Netflix is getting left behind, but there's one area where it's still miles ahead

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I've spent most of 2022 writing about Netflix's troubles in one form or another. 

The streaming giant has had a tough time, all things considered. It's canceled a lot of shows, scrapped a lot of shows before they had a chance to make it to production, and had two big and very expensive rounds of layoffs. 

Earlier in July, it was confirmed that the service had suffered a loss of over 970,000 subscribers, marking the second quarter in succession that the streaming giant has been forced to reveal a dip in subscribers, after the loss of 200,000 subscribers in the first quarter of 2022. 

As well as that, Netflix's executives and their plans to institute a so-called 'crackdown' on password-sharing have drawn an awful lot of ire. 

Back in April, the streaming giant's executives stated that around 100 million households shared a password with another account.  Since then, they have pursued two different strategies to address this problem. 

First, Netflix trialled a system in Chile, Costa Rica, and Peru where a $2.99 surcharge was added to accounts that wanted to share their credentials outside the household. Secondly, it was revealed that the streaming service has begun looking at an alternative “add a home” feature in Argentina, the Dominican Republic, El Salvador, Guatemala and Honduras. 

Whenever it rolls out across the rest of the world, it will be supremely unpopular, but Netflix clearly needs the revenue. 

The streaming giant's successes, at least to the wider public, can be summed up in two words: Stranger Things. Elsewhere for drama, it's been a tougher sell. Ozark ended with a bang, but the new run of The Umbrella Academy has underwhelmed. Meanwhile, Anatomy Of A Scandal was given a kicking, as has the streamer's new take on Resident Evil.

The Hargreeves family prepare to fight in The Umbrella Academy season 3 on Netflix

The new season of The Umbrella Academy has underwhelmed.  (Image credit: Netflix)

In terms of quality drama, it's been bettered by both Apple TV Plus and Hulu in 2022. But, quietly, it has been having a stellar year in another area. 

Documentaries. Honestly, this year there have been so many good ones – and Netflix has just unveiled what looks like another winner...

What's up doc?

Netflix is probably best known for its array of true crime documentaries. There are big series like Making A Murderer, Tiger King, The Keepers and Don't F**k With Cats, but its range is so vast and so wide.

In 2022 alone, there's been the brilliant White Hot, an excoriating and jawdropping deep dive into the rise and hard fall of retail chain Abercrombie & Fitch, including the horrendous practices that were dictated by senior management. The Tinder Swindler followed the extraordinary case of an alleged billionaire playboy who extorted millions from unsuspecting women through Tinder – and quickly became real event viewing. We've also had Downfall: The Case Against Boeing, Rory Kennedy’s exposé that investigates the shocking build-up to two Boeing 737 Max crashes that killed 346 people within the space of five months in March 2019.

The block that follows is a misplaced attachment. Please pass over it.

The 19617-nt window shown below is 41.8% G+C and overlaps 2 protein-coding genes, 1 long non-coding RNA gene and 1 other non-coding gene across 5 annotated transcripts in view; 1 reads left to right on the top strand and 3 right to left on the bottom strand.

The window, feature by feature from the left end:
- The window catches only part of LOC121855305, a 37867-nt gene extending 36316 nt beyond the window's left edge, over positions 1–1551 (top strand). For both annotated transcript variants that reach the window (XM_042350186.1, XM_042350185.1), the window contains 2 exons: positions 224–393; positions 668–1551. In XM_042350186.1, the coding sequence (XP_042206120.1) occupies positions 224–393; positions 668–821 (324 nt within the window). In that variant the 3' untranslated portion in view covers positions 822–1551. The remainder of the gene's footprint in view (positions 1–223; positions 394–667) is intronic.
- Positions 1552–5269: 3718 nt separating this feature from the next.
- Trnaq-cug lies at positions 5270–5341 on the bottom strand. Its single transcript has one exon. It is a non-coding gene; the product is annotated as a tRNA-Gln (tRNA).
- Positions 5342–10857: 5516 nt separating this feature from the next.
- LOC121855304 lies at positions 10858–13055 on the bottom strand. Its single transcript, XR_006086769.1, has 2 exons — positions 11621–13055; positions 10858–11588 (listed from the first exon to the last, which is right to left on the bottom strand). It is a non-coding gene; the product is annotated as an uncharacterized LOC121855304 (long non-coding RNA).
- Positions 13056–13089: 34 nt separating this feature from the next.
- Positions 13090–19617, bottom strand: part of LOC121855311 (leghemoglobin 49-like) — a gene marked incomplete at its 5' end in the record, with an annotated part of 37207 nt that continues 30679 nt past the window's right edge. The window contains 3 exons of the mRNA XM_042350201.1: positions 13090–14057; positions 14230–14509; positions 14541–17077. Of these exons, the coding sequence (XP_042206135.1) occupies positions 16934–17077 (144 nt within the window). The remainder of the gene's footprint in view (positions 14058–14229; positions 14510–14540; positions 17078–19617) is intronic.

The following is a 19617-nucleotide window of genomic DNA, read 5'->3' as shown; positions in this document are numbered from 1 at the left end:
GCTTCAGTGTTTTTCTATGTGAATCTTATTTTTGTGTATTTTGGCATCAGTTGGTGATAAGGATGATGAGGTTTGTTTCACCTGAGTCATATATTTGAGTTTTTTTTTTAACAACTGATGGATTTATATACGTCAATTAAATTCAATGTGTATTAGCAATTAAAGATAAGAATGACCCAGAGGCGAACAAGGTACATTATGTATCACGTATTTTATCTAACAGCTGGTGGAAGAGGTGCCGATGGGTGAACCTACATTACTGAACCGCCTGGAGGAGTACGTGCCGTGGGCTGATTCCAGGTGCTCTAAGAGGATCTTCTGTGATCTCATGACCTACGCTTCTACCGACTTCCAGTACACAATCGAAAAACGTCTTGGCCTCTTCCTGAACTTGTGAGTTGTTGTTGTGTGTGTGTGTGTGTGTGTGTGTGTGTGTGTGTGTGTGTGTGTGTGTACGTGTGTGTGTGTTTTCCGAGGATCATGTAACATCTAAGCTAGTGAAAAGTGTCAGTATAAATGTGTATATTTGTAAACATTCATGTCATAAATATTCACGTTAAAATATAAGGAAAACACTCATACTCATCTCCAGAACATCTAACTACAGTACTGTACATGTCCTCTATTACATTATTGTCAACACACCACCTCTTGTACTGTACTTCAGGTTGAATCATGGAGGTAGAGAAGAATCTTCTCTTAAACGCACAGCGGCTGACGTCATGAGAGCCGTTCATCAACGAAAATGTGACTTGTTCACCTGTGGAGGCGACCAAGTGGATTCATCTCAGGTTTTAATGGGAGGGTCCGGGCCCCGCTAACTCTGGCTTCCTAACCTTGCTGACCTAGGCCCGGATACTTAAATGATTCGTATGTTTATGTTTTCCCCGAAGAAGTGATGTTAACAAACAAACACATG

Now, everyone is talking about The Girl In The Picture, the deep dive into the strange, strange case of Tonya Hughes, whose body was found with a severe head injury on the side of an Oklahoma City road in April 1990. After she died, her co-workers tried to contact her family, only to discover that Tonya Hughes was not her real name, and it all spins out from there.

It's another gripping, grisly watch and it's got everyone talking, something Netflix is gifted at doing with its documentaries. 

And, last week, Netflix dropped the first trailer for what looks like it'll be another winner.

Taking Woodstock...

Trainwreck, or Clusterf**k to give its proper, swearier title, is Netflix's documentary on the events that took place at Woodstock '99.

If you're unfamiliar, Woodstock 99 was supposed to recapture the spirit and wonder of Woodstock 69, where over 400,000 came together to enjoy the likes of Joni Mitchell, The Who and Jefferson Airplane in an atmosphere of joy, love and peace. 

Instead, it descended into utter carnage with violence, multiple sexual assaults, vandalism, looting and arson all taking place across the weekend. Tragically, three people died and MTV, who were covering the event, were forced to flee the scene. 

The doc gathers together all the key players from the weekend and retells the gory details of an event that proved to be a real watershed moment for the music industry. It looks like another fascinating watch and will likely sit alongside Netflix's superb range of documentaries. 

Give me more...

In a tough and ever more competitive market, documentary is the one genre where Netflix is truly streets ahead of the other streaming players, and it's an area where it should be focusing more resources. 

For me, that's far more pertinent when it comes to keeping hold of subscribers, and that's what I want to see from Netflix in 2023 and beyond. 

Clusterf**k is released on Netflix on August 3.

Tom Goodwyn
Freelance Entertainment Writer

Tom Goodwyn was formerly TechRadar's Senior Entertainment Editor. He's now a freelancer writing about TV shows, documentaries and movies across streaming services, theaters and beyond. Based in East London, he loves nothing more than spending all day in a movie theater, well, he did before he had two small children…